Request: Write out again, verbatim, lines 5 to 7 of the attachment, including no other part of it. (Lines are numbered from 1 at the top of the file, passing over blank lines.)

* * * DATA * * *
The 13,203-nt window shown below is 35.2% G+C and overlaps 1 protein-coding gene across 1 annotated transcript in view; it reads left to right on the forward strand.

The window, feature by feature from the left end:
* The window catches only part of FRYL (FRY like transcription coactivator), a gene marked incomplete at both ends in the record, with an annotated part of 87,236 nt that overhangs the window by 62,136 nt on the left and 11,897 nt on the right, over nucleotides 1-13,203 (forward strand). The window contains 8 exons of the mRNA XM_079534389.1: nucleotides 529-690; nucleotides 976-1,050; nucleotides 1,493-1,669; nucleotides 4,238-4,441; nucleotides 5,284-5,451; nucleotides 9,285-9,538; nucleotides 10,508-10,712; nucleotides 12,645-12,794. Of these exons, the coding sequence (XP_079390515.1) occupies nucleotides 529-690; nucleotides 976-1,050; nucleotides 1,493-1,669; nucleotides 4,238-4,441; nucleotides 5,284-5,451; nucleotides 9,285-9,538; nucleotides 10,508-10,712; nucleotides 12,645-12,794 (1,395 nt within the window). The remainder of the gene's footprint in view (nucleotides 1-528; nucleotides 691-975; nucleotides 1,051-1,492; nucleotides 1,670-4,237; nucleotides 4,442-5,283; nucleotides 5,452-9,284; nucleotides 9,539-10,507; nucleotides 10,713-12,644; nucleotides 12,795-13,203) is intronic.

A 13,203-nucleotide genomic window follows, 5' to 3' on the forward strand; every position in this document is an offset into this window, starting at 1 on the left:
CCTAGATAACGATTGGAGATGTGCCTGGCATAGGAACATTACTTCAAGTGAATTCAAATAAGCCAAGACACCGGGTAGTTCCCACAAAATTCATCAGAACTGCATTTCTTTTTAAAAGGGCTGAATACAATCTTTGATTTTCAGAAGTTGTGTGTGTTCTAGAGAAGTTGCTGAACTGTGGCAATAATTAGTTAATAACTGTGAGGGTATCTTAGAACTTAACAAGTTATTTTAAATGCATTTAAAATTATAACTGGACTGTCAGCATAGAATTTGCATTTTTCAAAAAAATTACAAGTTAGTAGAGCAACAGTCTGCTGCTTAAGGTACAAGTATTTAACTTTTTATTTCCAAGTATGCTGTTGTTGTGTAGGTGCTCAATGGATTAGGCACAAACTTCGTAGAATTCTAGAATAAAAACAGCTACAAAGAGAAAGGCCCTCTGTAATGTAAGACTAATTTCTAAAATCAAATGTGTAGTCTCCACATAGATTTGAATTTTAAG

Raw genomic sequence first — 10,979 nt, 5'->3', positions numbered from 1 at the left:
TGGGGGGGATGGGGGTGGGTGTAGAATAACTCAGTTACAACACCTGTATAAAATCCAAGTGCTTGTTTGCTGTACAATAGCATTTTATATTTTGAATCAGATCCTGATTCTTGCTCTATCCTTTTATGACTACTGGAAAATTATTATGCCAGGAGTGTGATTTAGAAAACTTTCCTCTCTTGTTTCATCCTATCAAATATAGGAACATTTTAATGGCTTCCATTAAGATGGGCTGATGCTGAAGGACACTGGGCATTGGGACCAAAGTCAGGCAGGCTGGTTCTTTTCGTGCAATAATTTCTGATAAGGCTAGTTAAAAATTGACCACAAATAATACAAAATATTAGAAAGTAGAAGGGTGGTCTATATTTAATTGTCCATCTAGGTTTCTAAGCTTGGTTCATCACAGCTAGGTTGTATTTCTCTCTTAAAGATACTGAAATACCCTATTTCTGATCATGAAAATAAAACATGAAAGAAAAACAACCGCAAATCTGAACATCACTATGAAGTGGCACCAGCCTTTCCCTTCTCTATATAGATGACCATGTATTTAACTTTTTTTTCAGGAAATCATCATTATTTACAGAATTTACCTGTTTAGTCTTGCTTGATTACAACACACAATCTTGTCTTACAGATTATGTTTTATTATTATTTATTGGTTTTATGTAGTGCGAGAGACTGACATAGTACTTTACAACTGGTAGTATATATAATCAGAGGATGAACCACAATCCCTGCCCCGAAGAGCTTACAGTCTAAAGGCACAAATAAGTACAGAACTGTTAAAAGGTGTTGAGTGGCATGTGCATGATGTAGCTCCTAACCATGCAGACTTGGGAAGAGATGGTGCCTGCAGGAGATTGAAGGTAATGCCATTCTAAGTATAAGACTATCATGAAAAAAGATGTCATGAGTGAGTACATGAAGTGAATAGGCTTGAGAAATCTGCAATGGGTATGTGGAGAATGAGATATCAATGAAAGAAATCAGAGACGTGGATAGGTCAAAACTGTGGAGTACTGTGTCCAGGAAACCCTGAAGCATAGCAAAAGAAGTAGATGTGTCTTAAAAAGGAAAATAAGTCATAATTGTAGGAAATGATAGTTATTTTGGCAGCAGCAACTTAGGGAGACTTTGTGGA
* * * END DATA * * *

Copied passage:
CCTAGATAACGATTGGAGATGTGCCTGGCATAGGAACATTACTTCAAGTGAATTCAAATAAGCCAAGACACCGGGTAGTTCCCACAAAATTCATCAGAACTGCATTTCTTTTTAAAAGGGCTGAATACAATCTTTGATTTTCAGAAGTTGTGTGTGTTCTAGAGAAGTTGCTGAACTGTGGCAATAATTAGTTAATAACTGTGAGGGTATCTTAGAACTTAACAAGTTATTTTAAATGCATTTAAAATTATAACTGGACTGTCAGCATAGAATTTGCATTTTTCAAAAAAATTACAAGTTAGTAGAGCAACAGTCTGCTGCTTAAGGTACAAGTATTTAACTTTTTATTTCCAAGTATGCTGTTGTTGTGTAGGTGCTCAATGGATTAGGCACAAACTTCGTAGAATTCTAGAATAAAAACAGCTACAAAGAGAAAGGCCCTCTGTAATGTAAGACTAATTTCTAAAATCAAATGTGTAGTCTCCACATAGATTTGAATTTTAAG

Raw genomic sequence first — 10,979 nt, 5'->3', positions numbered from 1 at the left:
TGGGGGGGATGGGGGTGGGTGTAGAATAACTCAGTTACAACACCTGTATAAAATCCAAGTGCTTGTTTGCTGTACAATAGCATTTTATATTTTGAATCAGATCCTGATTCTTGCTCTATCCTTTTATGACTACTGGAAAATTATTATGCCAGGAGTGTGATTTAGAAAACTTTCCTCTCTTGTTTCATCCTATCAAATATAGGAACATTTTAATGGCTTCCATTAAGATGGGCTGATGCTGAAGGACACTGGGCATTGGGACCAAAGTCAGGCAGGCTGGTTCTTTTCGTGCAATAATTTCTGATAAGGCTAGTTAAAAATTGACCACAAATAATACAAAATATTAGAAAGTAGAAGGGTGGTCTATATTTAATTGTCCATCTAGGTTTCTAAGCTTGGTTCATCACAGCTAGGTTGTATTTCTCTCTTAAAGATACTGAAATACCCTATTTCTGATCATGAAAATAAAACATGAAAGAAAAACAACCGCAAATCTGAACATCACTATGAAGTGGCACCAGCCTTTCCCTTCTCTATATAGATGACCATGTATTTAACTTTTTTTTCAGGAAATCATCATTATTTACAGAATTTACCTGTTTAGTCTTGCTTGATTACAACACACAATCTTGTCTTACAGATTATGTTTTATTATTATTTATTGGTTTTATGTAGTGCGAGAGACTGACATAGTACTTTACAACTGGTAGTATATATAATCAGAGGATGAACCACAATCCCTGCCCCGAAGAGCTTACAGTCTAAAGGCACAAATAAGTACAGAACTGTTAAAAGGTGTTGAGTGGCATGTGCATGATGTAGCTCCTAACCATGCAGACTTGGGAAGAGATGGTGCCTGCAGGAGATTGAAGGTAATGCCATTCTAAGTATAAGACTATCATGAAAAAAGATGTCATGAGTGAGTACATGAAGTGAATAGGCTTGAGAAATCTGCAATGGGTATGTGGAGAATGAGATATCAATGAAAGAAATCAGAGACGTGGATAGGTCAAAACTGTGGAGTACTGTGTCCAGGAAACCCTGAAGCATAGCAAAAGAAGTAGATGTGTCTTAAAAAGGAAAATAAGTCATAATTGTAGGAAATGATAGTTATTTTGGCAGCAGCAACTTAGGGAGACTTTGTGGA